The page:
On Thursday we held our Arab Authors Book Club, where we gathering to discuss a book we had all previously picked as a group and read since the last time we met, six weeks ago.
I always look forward to this evening on my calendar because of the wonderful conversation and amazing food. Last night was no exception.
We meet to discuss The Girl with the Tangerine Scarf by Mohja Kahf.
|It’s always hard trying to decide where to start.|
I had read the book when it came out in 2006 and attended a reading by Ms. Kahf at the Elliott Bay Bookstore. I remember loving the book for its familiar similarity to my growing up Muslim in middle America.
However, unlike Ms. Kahf, I have never felt the calling to put on a scarf. There are two exceptions: out of respect when I enter a mosque for prayer, or when I wore one to visit the churches and monasteries of Italy on my honeymoon.
It was fascinating to hear how the stories of Ms. Kahf were transformed by the different women around the room who interpreted them in unique ways.
Our long table was full of women of various ages, some speaking Arabic as our mother tongue, while others had never heard the language because their parents were trying to assimilate at the turn of the century in America.
It was also a mix of Iraqi, Lebanese, Palestinian, Libya, Egyptian and American women that had their own stories of immigration and their contact with Islam (we had a mixture of Muslim and Christians equally breaking pita bread together).
Because our book was about Syria, our magnificent hostess created Syrain dishes for us, staying up until 1am to stir the Bolognese, which was devine. Our main Syrain dishes consisted of:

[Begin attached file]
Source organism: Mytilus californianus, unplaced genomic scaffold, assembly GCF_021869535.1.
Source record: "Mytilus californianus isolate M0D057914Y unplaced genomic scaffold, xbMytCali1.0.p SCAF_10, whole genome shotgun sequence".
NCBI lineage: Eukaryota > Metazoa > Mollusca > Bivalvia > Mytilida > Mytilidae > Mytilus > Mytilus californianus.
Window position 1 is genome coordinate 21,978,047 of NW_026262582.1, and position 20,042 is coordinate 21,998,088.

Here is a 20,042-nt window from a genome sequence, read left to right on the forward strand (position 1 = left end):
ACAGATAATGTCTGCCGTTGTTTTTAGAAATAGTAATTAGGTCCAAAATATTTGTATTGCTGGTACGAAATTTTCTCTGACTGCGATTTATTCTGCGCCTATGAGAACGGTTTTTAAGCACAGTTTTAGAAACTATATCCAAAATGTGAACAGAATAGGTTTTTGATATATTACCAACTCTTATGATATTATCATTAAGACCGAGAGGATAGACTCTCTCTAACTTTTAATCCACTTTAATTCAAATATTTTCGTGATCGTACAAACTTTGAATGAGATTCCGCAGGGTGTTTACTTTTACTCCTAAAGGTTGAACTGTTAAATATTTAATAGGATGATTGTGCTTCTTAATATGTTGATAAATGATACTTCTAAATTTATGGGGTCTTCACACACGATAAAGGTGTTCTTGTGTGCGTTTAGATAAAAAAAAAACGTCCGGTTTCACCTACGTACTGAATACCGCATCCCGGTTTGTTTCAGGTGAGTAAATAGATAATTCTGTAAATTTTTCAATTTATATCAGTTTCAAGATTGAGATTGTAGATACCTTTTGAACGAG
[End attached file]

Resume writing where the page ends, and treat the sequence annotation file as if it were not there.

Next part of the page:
Harrak Esba3o for the lentil pasta dish
Batersh for the eggplant bolognese dish
Eggplant and cauliflower side dishes
And simply baked chicken and potatoes with chili paste and lemon (not in the photo below because we ran out of room on our table)
|A small table full of love and spices.|
Leaving the best for last was our dessert, which included pies from a local bakery, sweets from a professional caterer, and a dish made in celebration of our two newest book club members: Dalia and Jenna. These two beauties were born this past year to our book club members and we welcomed them in the Lebanese tradtion of eating meghli in their honor.
As you can see from the photo below, the dessert is made in individual dishes, then bowls of walnuts, crushed almonds, coconuts, and raisins are passed around to place on top. If you would like to think in comparisons of American food, the closest combination is yogurt with granola, but meghli is so much more sweeter and even more yummy than you can imagine.
So, if you are expecting, make sure to make some Lebanese friends soon so they can bring you some meghli to celebrate your baby. I’ll have the recipe up tomorrow.
Syrian immigrant Khadra Shamy is growing up in a devout, tightly knit Muslim family in 1970s Indiana, at the crossroads of bad polyester and Islamic dress codes. Along with her brother Eyad and her African-American friends, Hakim and Hanifa, she bikes the Indianapolis streets exploring the fault-lines between “Muslim” and “American.”
When her picture-perfect marriage goes sour, Khadra flees to Syria and learns how to pray again. On returning to America she works in an eastern state — taking care to stay away from Indiana, where the murder of her friend Tayiba’s sister by Klan violence years before still haunts her. But when her job sends her to cover a national Islamic conference in Indianapolis, she’s back on familiar ground: Attending a concert by her brother’s interfaith band The Clash of Civilizations, dodging questions from the “aunties” and “uncles,” and running into the recently divorced Hakim everywhere.
Beautifully written and featuring an exuberant cast of characters, The Girl in the Tangerine Scarf charts the spiritual and social landscape of Muslims in middle America, from five daily prayers to the Indy 500 car race. It is a riveting debut from an important new voice.